“Nikolaus Geyrhalter is certainly not the first documentarian to make life on the planet’s margins the core of his body of work, but he might yet be one of the best,” proclaims Benjamin Mercer in The L Magazine. The Austrian director’s six feature films are being shown at New York’s Anthology Film Archives in a retrospective beginning today. Geyrhalter’s films, Mercer continues, “often unfold in remote corners of the world, but taken together they are not so much discrete National Geographic-ready pop ethnographies as records of a single world-historical transition stage.”
The series kicks off tonight with Geyrhalter’s 1999 documentary “Pripyat.” “Never mind ‘The Road,'” writes the Village Voice’s Rob Nelson. “Geyrhalter’s inspection of the 20-mile restricted zone around the Chernobyl nuclear accident site in the Ukraine comes closer than any other film to portraying what the post-apocalyptic world might look like.”
“For his most recent film, ‘7915 Km’ (2008), Geyrhalter didn’t just go to the Sahara and western Africa whenever; he went during the Dakar Rally, an overland race that’s hugely popular among gearheads and joyriding Europeans,” notes Darrell Hartman in Art Forum. “To many Africans, it resembles an alien visitation. One girl explains she named her goat Rally because it was born the day the foreign drivers came through her village. But the race, inevitably, also stirs resentment and tears up roads; the dust, once kicked up, seems to linger, the residue of a drive-by moment that encapsulates, for Geyrhalter and many of his subjects, the glamour, elusiveness, and cruel disregard of the near but distant West.”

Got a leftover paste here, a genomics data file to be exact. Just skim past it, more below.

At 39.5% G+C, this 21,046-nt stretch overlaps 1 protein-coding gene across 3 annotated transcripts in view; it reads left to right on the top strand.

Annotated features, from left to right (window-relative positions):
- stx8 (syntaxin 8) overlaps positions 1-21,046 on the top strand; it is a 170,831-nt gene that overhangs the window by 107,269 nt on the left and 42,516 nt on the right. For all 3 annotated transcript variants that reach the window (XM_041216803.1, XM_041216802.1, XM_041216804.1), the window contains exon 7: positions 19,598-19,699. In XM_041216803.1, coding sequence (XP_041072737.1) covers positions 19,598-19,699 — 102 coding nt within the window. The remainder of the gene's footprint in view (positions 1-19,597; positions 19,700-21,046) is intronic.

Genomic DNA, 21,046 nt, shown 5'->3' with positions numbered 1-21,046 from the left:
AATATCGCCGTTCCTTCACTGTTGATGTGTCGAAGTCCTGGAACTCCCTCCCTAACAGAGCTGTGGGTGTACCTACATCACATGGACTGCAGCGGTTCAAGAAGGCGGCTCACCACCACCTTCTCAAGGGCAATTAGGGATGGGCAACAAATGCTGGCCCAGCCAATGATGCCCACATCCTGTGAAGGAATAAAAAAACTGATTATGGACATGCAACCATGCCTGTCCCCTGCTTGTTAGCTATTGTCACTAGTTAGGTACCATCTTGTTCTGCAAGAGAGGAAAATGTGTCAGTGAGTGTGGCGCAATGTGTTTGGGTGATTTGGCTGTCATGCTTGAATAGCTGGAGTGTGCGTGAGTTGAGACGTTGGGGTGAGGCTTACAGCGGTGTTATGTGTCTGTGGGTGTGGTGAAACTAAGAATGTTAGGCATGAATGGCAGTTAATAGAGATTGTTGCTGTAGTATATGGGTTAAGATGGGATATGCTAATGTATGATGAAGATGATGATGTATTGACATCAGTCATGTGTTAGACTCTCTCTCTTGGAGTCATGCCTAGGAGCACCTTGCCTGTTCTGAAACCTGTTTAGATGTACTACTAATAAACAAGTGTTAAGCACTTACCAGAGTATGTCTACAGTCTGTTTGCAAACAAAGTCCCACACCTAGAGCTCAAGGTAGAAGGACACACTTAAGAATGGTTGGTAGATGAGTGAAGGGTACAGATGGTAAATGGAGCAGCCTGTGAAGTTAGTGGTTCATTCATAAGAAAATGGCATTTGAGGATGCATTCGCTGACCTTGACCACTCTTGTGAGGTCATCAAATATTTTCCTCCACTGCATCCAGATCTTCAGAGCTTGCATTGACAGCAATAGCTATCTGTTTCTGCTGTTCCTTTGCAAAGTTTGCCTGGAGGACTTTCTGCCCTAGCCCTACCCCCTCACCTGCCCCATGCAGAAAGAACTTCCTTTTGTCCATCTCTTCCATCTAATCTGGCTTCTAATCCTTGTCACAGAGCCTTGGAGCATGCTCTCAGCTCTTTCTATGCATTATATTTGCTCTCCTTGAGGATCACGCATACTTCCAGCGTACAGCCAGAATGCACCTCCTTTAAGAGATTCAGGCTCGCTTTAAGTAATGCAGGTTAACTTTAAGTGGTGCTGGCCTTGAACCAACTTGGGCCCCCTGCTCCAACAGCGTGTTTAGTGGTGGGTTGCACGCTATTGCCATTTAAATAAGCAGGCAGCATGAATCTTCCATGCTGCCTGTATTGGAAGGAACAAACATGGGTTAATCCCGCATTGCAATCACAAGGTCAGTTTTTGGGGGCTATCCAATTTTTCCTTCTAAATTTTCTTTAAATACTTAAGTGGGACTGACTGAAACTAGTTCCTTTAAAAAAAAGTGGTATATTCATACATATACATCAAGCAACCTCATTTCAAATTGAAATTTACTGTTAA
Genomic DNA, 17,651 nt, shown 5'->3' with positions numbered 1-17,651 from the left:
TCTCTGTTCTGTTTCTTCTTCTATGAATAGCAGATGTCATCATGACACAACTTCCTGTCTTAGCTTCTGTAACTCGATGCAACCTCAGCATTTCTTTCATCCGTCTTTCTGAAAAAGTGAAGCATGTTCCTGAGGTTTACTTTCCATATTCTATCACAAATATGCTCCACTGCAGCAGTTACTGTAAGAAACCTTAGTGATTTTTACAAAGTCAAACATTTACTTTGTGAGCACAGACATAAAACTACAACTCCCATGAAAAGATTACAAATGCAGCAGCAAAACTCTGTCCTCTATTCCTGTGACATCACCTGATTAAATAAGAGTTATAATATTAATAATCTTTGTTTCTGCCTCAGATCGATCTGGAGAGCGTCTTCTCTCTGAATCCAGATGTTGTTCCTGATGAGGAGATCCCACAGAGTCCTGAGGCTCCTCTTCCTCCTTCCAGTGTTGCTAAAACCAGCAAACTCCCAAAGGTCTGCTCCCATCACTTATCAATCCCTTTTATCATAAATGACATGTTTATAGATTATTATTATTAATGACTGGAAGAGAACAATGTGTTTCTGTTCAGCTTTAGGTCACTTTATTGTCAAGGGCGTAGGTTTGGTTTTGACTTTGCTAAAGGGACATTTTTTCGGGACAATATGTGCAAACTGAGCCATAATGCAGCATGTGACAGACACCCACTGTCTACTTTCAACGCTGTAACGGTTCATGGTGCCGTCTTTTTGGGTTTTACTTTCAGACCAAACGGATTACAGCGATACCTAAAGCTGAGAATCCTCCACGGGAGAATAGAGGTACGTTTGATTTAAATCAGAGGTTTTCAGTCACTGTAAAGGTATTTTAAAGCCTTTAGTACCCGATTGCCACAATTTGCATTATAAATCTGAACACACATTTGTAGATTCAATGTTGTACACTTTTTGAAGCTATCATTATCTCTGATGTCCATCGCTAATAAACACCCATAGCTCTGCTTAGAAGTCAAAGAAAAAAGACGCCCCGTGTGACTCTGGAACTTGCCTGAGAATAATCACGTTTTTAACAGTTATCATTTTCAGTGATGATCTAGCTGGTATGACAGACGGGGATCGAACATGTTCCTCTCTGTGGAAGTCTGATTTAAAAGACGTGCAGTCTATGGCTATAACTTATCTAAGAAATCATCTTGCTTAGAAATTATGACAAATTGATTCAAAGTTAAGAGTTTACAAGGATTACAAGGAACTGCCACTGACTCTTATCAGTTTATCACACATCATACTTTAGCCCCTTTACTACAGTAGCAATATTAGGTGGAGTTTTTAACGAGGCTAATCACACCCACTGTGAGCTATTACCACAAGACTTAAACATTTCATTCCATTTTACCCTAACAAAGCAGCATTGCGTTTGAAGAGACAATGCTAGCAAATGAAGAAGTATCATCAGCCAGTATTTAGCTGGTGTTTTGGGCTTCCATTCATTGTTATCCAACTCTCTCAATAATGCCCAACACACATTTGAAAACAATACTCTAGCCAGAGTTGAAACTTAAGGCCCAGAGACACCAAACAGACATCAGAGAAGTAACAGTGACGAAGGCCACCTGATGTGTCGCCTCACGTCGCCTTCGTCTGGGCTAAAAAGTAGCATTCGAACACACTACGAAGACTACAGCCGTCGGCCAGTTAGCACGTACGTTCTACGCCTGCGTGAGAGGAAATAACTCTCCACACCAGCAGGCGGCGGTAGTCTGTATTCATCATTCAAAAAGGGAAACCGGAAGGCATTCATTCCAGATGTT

Watch a trailer for “7915 Km” on YouTube.
On the subject of documentaries, Geralyn Pezanoski’s “Mine” opens today in New York. “Sad puppies are just about the most shameless thing to build a movie around (and I’m not above a tear or ten). So it speaks well to the seriousness of Mine, a Katrina-pets-in-jeopardy documentary, that a deeper, more vexing subject is prodded in addition to the sobbing reflex,” writes Time Out New York’s Joshua Rothkopf.
“‘Mine’ isn’t fully successful — it’s a bit ragged and, at 81 minutes, far too short for the scope of its ambitions — but it’s smart, sincere and affecting,” concludes Manohla Dargis in the New York Times, while Slant Magazine’s Andrew Schenker maintains, “It would probably take a far more avid dog lover than me to take for granted the emotional bond between man and canine necessary for a full appreciation of ‘Mine,’ but either way Geralyn Pezanoski’s doc about the efforts to reunite Hurricane Katrina victims with their lost pooches is pretty soapy stuff.”
Watch the trailer for “Mine” on YouTube.